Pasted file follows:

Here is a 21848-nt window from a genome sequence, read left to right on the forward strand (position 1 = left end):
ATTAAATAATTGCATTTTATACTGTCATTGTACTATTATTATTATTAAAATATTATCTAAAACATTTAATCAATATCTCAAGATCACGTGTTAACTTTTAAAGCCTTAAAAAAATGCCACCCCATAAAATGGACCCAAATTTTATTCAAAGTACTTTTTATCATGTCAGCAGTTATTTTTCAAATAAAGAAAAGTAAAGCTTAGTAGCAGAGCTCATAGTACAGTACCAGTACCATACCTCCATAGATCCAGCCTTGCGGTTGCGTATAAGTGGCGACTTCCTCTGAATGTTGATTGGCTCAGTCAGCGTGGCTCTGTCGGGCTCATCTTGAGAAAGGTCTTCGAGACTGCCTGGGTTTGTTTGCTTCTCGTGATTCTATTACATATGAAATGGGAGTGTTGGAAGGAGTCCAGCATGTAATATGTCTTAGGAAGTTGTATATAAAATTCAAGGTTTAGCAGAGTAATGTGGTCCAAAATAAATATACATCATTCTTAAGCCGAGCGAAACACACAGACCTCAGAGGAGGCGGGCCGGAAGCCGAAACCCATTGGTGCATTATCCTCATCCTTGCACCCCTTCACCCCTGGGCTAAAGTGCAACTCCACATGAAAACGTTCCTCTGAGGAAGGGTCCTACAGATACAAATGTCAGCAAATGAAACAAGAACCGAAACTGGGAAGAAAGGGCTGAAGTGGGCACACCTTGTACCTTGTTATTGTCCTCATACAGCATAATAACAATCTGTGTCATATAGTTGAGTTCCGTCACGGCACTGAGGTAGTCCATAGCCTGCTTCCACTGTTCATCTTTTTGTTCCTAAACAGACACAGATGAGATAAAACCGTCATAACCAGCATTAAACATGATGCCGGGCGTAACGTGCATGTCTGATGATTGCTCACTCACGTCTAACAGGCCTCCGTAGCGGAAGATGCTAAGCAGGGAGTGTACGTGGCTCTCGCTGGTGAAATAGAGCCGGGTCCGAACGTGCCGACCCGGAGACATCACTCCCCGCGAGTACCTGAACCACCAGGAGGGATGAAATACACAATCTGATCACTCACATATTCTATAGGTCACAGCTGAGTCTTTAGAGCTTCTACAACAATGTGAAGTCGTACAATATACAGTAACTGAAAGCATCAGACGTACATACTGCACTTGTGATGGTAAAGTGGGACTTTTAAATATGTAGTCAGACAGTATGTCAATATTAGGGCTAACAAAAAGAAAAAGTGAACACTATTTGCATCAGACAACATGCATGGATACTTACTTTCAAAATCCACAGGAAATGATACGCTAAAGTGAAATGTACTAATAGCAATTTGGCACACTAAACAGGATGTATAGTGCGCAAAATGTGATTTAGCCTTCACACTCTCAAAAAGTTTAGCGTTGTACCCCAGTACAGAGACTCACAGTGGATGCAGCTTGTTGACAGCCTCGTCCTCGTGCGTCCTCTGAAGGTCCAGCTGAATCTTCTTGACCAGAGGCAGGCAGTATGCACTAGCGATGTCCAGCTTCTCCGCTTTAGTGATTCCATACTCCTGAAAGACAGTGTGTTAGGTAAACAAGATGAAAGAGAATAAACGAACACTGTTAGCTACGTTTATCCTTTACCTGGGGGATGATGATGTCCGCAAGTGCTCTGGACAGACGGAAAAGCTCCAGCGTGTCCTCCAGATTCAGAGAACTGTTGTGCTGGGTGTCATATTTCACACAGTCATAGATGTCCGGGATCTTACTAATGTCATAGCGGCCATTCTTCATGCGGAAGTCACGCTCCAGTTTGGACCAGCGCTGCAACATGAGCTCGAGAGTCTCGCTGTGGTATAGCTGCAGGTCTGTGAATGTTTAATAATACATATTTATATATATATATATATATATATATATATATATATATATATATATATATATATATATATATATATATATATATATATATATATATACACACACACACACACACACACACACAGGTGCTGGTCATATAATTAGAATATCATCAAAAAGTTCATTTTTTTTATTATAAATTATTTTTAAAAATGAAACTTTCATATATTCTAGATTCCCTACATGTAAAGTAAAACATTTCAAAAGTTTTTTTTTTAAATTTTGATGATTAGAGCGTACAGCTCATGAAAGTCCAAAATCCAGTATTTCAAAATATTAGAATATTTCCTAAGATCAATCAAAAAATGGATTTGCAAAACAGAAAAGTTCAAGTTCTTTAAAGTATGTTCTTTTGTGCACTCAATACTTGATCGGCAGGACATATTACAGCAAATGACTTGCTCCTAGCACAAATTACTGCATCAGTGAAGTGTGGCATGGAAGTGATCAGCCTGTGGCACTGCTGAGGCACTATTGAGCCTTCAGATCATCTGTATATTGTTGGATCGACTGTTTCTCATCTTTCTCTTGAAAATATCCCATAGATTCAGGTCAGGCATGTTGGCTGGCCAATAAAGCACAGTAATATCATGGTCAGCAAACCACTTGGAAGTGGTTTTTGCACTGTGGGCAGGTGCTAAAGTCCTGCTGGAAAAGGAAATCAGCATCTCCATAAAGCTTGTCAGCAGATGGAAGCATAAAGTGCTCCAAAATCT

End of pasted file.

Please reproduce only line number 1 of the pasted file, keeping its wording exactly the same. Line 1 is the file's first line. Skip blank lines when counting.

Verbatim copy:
Here is a 21848-nt window from a genome sequence, read left to right on the forward strand (position 1 = left end):